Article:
Search This Blog

Loading...

Monday, August 10, 2015

Brian Wilson: In The Key Of Disney

BRIAN WILSON: IN THE KEY OF DISNEY (2011)

1) You've Got A Friend; 2) The Bare Necessities; 3) Baby Mine; 4) Kiss The Girl; 5) Colors Of The Wind; 6) Can You Feel The Love Tonight; 7) We Belong Together; 8) I Just Can't Wait To Be King; 9) Stay Awake; 10) Heigh-Ho/Whistle While You Work/Yo Ho (A Pirate's Life For Me); 11) When You Wish Upon A Star.

According to the Disney people, In The Key Of Disney was «the album that marries the vision of two men who shaped the image of modern California». That may be so, but it still does not exactly explain who on Earth came up with the romantic idea of having Brian Wilson record a bunch of Disney movie songs, and why on Earth had the decision been approved by Walt Disney Records. Were they that out of touch with reality? Did they think it could have any chance to be­come a strong seller? Or could it be true that somebody on top there was really enchanted by what it would be like to have Brian sing ʽCan You Feel The Love Tonightʼ — and damn the tor­pedoes and all? So many silly questions, so few answers.

Anyway, one thing and one thing only is for sure: in terms of musical arrangements, all these songs are better than their movie counterparts (well, maybe except the two Randy Newman ditties from Toy Story 1 and 3, because, well, Randy is Randy). Either Brian took the job seriously, or by now he and his band are just doing this automatically, but most of the songs are dutifully Wil­sonized to the same extent that Gershwin was — with harmonies, chimes, baroque atmospheres, indeed, it has to be stated that there is far more Wilson vision here than Disney vision. And yes, some of these songs were quite decent in the first place, but it is Brian that performs here the te­dious, but rewarding task of «de-cloying» them.

The selection, as you can see, leans heavily towards the «Disney Renaissance» era, probably be­cause it is these songs that 21st century listeners would seem to relate to rather than the old stuff, but then one shouldn't also forget that Brian himself grew to some of those cartoons, and it may be assumed that at least ʽBaby Mineʼ from Dumbo and ʽWhen You Wish Upon A Starʼ meant something to the man long before he became a star in his own right (in fact, ʽWhen You Wishʼ, according to Brian's own confession, had influenced ʽSurfer Girlʼ to some degree). And out of ʽBaby Mineʼ, at least, he managed to make a minor Wilson classic — now it is a lush, but totally non-sappy Beach Boyish waltz with perfect harmonies. If they ever remake Dumbo, I do hope this version will make it to the soundtrack, especially since there will probably be nothing else worth re­membering about such a remake anyway.

Another really pleasant surprise for me was the cover of ʽColors Of The Windʼ from Pocahontas, which probably has the single finest vocal delivery from Brian and puts the awfully and predic­tably overwrought vegasey version by Vanessa Williams to sleep — and the quiet organ, electric guitar, and flute arrangement is as much an epitome of good taste as the usual Disney arrange­ments are the epitome of cheese-a-rama. Brian's magical talents are not quite sufficient to salvage every wreck: ʽCan You Feel The Love Tonightʼ, unfortunately, retains its pompous power ballad core, and ʽWhen You Wishʼ... well, people don't like tampering with that song any more than they like tampering with ʽYesterdayʼ, and that makes the cover fairly useless.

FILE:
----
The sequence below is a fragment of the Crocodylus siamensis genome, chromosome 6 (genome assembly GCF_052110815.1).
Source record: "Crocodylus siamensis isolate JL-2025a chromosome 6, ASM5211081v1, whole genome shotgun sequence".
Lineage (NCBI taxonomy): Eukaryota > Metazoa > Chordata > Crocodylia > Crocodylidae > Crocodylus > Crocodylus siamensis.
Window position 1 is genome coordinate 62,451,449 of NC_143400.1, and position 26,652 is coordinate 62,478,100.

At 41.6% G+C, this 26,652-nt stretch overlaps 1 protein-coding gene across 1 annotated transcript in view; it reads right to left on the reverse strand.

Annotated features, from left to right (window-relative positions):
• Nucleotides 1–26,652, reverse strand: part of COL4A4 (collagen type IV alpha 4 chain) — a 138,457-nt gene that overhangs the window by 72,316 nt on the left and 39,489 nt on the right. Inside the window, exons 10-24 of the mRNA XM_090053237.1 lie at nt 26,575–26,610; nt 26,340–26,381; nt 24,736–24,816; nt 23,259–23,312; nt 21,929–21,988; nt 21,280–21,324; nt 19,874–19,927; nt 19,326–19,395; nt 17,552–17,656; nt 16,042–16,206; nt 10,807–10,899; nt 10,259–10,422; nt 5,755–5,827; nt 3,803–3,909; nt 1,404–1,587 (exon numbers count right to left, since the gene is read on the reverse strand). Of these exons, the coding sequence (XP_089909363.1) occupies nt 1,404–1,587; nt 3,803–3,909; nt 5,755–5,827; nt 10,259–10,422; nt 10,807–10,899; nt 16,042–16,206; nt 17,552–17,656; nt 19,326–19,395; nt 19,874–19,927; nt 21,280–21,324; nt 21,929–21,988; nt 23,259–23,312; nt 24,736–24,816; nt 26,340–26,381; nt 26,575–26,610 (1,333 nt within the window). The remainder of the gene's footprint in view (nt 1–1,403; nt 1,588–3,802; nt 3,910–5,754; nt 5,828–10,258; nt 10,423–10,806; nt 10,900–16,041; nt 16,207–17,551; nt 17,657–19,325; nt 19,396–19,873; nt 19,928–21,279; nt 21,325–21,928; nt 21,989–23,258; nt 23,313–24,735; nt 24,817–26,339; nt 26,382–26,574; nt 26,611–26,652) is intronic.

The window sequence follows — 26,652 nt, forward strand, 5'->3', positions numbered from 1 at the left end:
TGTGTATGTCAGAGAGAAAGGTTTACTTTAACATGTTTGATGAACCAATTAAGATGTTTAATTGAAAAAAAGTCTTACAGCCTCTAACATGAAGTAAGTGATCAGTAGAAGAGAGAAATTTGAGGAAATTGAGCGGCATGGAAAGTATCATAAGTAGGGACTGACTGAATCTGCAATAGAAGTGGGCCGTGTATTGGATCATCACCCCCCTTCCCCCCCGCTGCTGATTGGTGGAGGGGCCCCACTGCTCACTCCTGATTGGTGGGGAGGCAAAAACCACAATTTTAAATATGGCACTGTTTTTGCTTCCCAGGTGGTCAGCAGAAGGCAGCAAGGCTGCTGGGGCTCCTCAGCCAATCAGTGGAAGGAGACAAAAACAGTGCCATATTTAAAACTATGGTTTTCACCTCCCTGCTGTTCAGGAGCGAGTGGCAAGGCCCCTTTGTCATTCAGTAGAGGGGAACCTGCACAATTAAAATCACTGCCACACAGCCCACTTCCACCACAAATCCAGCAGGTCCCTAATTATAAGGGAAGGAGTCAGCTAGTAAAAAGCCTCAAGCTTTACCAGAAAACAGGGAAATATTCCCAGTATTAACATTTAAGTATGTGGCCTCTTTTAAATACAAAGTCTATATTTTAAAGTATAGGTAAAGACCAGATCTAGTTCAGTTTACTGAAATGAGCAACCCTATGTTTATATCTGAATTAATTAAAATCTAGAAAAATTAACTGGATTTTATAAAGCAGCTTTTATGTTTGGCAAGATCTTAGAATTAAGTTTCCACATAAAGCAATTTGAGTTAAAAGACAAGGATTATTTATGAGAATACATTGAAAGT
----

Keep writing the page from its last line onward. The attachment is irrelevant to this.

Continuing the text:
But the major weakness of the album, and the one which makes it hard to recommend it to any­body except as a curio, is that there is really no point in having Brian sing all these songs. One or two could have been nice, but they are all character impersonations, and Brian was never much good at character impersonation. When he can really get into it just because he knows, deep in his heart, what that song's mood is all about (ʽBaby Mineʼ is definitely up his alley, and I guess the naïve environmentalism of ʽColors Of The Windʼ was also something he could heartily relate to), it works; but ʽI Just Can't Wait To Be Kingʼ? ʽKiss That Girlʼ? ʽHeigh-Ho, To Work We Goʼ? These are comical numbers that call for «getting into character», and it is predictable that Brian can't do it and won't do it, so why bother? And even if he might empathize with the message in ʽThe Bare Necessitiesʼ (not to mention that he does look a little Baloo-like these days), the bare necessity of that song is to deliver the message with comic precision and timing.

So, despite my sincere amazement at the intelligent and tasteful transformation of some of the songs, the idea on the whole does not work: there is just not enough of Disney's musical legacy for one Brian Wilson to absolve it all. It is not quite as absurd, pointless, or sacrilegious (the latter depending on whether you'd think Wilson desecrates Disney, or Disney desecrates Wilson) as it may seem, but it ain't no thirty-minute miracle, either. What could be a miracle would be a Dis­ney (or, preferably, Pixar) cartoon about Brian Wilson, with a Brian Wilson soundtrack — given that Brian, particularly at this point, somewhat resembles a cartoon character himself. Come to think of it, a cartoon about The Beach Boys could very well qualify as «family entertainment», especially if they remember to focus on drugs, wild sex, Charlie Manson, and Mike Love's wife-beating escapades all the way through.

1 comment:

  1. The (quite humorous) final paragraph is in the wrong font.

    Somehow, this album seems pretty interesting to me. The older films had far more tasteful soundtracks, imo, and like you said, Newman is Newman (and I'm not one to pass up a cover of Newman's material).

    ReplyDelete